This report addresses the costs and benefits of different land-use patterns on the environment and how sound agricultural management practices may produce tangible environmental benefits. Various categories of land use – urban, agricultural and natural lands – affect water, soil and air quality, along with biodiversity in different and interconnected ways. While the costs of urban land use to the environment are well known, the benefits that agricultural land use may offer to the environment are less well documented. It is the contention of this report that well-managed farmland, using sound agricultural conservation practices, not only will neutralize many of the environmental problems caused in the past, but that positive environmental benefits – either in the form of good externalities or public goods – will be produced as a result. While the environmental costs of agriculture are easier to measure, the benefits produced by well-managed farmland are more difficult to ascertain yet not impossible to approximate. The real difficulty remains in determining how much to fairly reimburse farmers for implementing and maintaining conservation practices that produce ascertained environmental benefits.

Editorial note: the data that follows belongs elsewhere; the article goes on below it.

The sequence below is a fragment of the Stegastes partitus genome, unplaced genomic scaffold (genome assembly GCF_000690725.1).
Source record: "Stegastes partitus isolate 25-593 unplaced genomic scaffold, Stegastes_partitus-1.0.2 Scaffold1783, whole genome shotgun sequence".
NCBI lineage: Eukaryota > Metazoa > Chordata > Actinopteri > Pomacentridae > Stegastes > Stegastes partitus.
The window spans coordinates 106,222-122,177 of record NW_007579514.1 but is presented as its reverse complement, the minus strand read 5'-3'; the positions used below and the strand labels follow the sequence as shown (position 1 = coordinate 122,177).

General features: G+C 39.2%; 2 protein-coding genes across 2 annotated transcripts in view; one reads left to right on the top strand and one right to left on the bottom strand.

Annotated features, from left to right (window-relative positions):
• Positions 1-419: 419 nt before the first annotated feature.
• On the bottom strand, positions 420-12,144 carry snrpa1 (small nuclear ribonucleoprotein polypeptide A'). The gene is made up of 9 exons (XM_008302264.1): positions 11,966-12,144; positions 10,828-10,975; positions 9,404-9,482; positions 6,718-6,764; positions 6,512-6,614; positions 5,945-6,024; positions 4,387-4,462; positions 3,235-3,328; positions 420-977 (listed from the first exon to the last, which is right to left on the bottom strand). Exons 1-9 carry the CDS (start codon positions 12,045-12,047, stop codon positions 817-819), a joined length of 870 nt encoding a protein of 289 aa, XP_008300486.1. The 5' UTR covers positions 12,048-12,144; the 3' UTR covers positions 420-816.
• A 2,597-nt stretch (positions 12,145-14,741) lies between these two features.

The report addresses the costs to the environment of agricultural land use and the environmental and monetary benefits of sound agricultural management practices. These benefits include improving the quality of water, air and soil, carbon sequestration, retaining and promoting biodiversity by working landscapes practices, producing fresh fruits, grains, vegetables, oils low in saturated fats, dairy, lean meat and other highly nutritious foods, raising land values by adopting conservation measures, and farmland amenities – a publicgood that has become increasingly significant and valuable, both to the urban population and to farmers. For effective conservation policy analysis and implementation, we need ways to document the environmental benefits of farmland. The report addresses recent attempts to identify agri-environmental and agri-biodiversity indicators by examining a sample of U.S. and international models that have produced a number of indicators that are relevant to the environmental benefits of farmland. By promoting the use of such environmental indicators, we hope that future policy measures – programs and subsidies – will be informed by a more accurate account of the environmental benefits of well-managed farmland.